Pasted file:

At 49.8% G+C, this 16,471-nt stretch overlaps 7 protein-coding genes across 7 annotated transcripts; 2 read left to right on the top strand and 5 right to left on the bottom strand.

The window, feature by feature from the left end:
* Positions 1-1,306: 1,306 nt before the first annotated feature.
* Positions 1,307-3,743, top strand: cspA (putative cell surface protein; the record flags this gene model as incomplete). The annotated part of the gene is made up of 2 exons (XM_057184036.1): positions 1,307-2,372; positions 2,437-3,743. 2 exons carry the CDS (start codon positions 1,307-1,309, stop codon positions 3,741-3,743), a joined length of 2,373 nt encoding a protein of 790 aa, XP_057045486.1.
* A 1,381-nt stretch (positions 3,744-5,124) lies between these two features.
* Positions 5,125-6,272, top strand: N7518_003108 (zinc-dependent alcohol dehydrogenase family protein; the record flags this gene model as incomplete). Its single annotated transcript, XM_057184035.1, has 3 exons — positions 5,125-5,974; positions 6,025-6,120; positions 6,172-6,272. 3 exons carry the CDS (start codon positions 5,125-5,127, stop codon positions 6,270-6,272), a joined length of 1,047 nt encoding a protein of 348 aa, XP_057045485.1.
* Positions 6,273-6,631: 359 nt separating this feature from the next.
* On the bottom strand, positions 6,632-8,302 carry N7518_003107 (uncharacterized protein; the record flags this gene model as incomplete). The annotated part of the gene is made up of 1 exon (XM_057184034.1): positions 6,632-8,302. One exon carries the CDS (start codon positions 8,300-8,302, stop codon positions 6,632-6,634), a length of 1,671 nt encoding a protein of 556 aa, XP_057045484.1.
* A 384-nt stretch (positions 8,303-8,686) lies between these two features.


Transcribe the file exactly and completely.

At 49.8% G+C, this 16,471-nt stretch overlaps 7 protein-coding genes across 7 annotated transcripts; 2 read left to right on the top strand and 5 right to left on the bottom strand.

The window, feature by feature from the left end:
* Positions 1-1,306: 1,306 nt before the first annotated feature.
* Positions 1,307-3,743, top strand: cspA (putative cell surface protein; the record flags this gene model as incomplete). The annotated part of the gene is made up of 2 exons (XM_057184036.1): positions 1,307-2,372; positions 2,437-3,743. 2 exons carry the CDS (start codon positions 1,307-1,309, stop codon positions 3,741-3,743), a joined length of 2,373 nt encoding a protein of 790 aa, XP_057045486.1.
* A 1,381-nt stretch (positions 3,744-5,124) lies between these two features.
* Positions 5,125-6,272, top strand: N7518_003108 (zinc-dependent alcohol dehydrogenase family protein; the record flags this gene model as incomplete). Its single annotated transcript, XM_057184035.1, has 3 exons — positions 5,125-5,974; positions 6,025-6,120; positions 6,172-6,272. 3 exons carry the CDS (start codon positions 5,125-5,127, stop codon positions 6,270-6,272), a joined length of 1,047 nt encoding a protein of 348 aa, XP_057045485.1.
* Positions 6,273-6,631: 359 nt separating this feature from the next.
* On the bottom strand, positions 6,632-8,302 carry N7518_003107 (uncharacterized protein; the record flags this gene model as incomplete). The annotated part of the gene is made up of 1 exon (XM_057184034.1): positions 6,632-8,302. One exon carries the CDS (start codon positions 8,300-8,302, stop codon positions 6,632-6,634), a length of 1,671 nt encoding a protein of 556 aa, XP_057045484.1.
* A 384-nt stretch (positions 8,303-8,686) lies between these two features.